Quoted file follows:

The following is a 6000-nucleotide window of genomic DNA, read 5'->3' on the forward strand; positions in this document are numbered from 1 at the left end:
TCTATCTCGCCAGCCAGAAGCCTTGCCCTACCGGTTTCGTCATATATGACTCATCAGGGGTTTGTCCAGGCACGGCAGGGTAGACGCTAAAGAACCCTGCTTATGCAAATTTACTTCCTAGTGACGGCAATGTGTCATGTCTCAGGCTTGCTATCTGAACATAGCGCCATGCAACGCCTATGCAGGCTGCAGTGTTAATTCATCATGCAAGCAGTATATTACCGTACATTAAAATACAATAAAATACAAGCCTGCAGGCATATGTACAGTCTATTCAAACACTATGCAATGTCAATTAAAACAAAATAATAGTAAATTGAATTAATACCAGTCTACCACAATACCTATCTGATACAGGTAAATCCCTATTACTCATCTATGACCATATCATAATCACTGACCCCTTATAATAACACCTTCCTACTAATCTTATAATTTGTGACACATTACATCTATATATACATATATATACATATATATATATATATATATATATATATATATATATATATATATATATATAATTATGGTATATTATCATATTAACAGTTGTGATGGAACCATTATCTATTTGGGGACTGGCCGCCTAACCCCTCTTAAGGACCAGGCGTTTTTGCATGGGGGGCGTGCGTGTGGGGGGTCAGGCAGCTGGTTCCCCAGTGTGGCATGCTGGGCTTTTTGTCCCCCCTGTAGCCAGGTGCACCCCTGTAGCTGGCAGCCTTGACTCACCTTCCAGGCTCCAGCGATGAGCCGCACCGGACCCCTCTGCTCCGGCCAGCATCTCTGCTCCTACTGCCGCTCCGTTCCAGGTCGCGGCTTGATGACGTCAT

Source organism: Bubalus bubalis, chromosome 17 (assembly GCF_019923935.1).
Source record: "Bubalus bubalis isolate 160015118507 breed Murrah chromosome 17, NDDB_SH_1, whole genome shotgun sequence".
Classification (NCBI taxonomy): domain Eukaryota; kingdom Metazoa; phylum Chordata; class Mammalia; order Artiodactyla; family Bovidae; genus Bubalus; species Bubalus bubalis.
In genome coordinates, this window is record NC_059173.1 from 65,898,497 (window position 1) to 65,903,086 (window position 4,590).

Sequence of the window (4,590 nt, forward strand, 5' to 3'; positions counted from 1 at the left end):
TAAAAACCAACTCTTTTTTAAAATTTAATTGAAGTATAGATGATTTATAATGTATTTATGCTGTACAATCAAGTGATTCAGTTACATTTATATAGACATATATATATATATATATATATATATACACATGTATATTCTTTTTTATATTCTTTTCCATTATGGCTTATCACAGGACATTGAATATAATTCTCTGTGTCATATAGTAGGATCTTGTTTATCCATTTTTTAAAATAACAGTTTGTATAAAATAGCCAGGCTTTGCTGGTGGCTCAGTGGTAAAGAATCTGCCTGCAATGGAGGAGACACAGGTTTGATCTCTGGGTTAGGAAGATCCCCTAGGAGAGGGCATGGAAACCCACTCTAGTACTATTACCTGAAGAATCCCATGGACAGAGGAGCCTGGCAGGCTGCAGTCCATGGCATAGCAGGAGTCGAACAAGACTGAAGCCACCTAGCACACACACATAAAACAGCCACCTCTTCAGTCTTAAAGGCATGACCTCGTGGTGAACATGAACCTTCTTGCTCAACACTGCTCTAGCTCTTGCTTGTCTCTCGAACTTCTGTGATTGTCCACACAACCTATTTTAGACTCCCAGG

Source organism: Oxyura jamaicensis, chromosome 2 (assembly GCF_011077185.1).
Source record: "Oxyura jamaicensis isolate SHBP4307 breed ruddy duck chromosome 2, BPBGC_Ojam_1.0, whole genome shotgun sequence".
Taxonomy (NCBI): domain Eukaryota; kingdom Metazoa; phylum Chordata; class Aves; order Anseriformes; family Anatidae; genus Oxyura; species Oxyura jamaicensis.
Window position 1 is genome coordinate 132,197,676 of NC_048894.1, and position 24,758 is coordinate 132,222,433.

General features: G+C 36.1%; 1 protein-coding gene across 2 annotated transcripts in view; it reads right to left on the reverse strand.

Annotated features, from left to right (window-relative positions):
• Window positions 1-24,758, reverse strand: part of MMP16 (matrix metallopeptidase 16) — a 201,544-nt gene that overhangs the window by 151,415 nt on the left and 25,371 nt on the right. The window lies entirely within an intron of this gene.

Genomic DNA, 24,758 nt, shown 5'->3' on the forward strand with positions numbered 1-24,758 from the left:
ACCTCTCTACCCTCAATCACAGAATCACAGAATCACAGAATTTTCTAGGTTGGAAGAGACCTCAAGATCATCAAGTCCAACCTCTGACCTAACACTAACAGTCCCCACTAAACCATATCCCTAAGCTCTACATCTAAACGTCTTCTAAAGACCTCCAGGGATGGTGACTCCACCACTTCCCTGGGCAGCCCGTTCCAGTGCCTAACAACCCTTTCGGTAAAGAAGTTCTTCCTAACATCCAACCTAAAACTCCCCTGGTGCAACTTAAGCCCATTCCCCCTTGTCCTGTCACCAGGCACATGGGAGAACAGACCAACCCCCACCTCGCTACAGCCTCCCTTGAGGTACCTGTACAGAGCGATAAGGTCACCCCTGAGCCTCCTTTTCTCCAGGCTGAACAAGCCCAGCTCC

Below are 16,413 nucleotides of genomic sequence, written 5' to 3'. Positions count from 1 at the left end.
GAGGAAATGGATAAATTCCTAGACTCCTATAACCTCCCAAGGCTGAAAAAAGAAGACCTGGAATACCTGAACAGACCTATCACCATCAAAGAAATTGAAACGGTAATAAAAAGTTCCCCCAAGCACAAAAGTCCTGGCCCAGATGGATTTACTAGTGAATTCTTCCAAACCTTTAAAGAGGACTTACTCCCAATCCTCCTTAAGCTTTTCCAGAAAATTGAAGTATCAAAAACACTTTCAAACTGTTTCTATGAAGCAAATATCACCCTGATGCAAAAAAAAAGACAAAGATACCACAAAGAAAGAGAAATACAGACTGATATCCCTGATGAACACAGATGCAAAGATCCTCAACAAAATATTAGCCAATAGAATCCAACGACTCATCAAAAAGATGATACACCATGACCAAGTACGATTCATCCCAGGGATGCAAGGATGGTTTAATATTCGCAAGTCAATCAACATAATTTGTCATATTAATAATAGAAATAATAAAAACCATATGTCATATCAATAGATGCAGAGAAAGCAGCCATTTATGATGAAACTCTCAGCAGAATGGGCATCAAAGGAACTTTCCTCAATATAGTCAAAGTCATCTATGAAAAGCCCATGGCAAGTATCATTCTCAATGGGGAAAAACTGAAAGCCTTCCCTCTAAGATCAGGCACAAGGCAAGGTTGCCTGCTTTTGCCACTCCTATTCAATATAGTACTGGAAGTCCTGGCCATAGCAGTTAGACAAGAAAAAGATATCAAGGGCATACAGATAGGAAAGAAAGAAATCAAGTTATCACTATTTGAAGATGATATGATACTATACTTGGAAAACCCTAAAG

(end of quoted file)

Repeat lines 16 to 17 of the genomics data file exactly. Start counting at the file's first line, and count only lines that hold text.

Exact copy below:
Genomic DNA, 24,758 nt, shown 5'->3' on the forward strand with positions numbered 1-24,758 from the left:
ACCTCTCTACCCTCAATCACAGAATCACAGAATCACAGAATTTTCTAGGTTGGAAGAGACCTCAAGATCATCAAGTCCAACCTCTGACCTAACACTAACAGTCCCCACTAAACCATATCCCTAAGCTCTACATCTAAACGTCTTCTAAAGACCTCCAGGGATGGTGACTCCACCACTTCCCTGGGCAGCCCGTTCCAGTGCCTAACAACCCTTTCGGTAAAGAAGTTCTTCCTAACATCCAACCTAAAACTCCCCTGGTGCAACTTAAGCCCATTCCCCCTTGTCCTGTCACCAGGCACATGGGAGAACAGACCAACCCCCACCTCGCTACAGCCTCCCTTGAGGTACCTGTACAGAGCGATAAGGTCACCCCTGAGCCTCCTTTTCTCCAGGCTGAACAAGCCCAGCTCC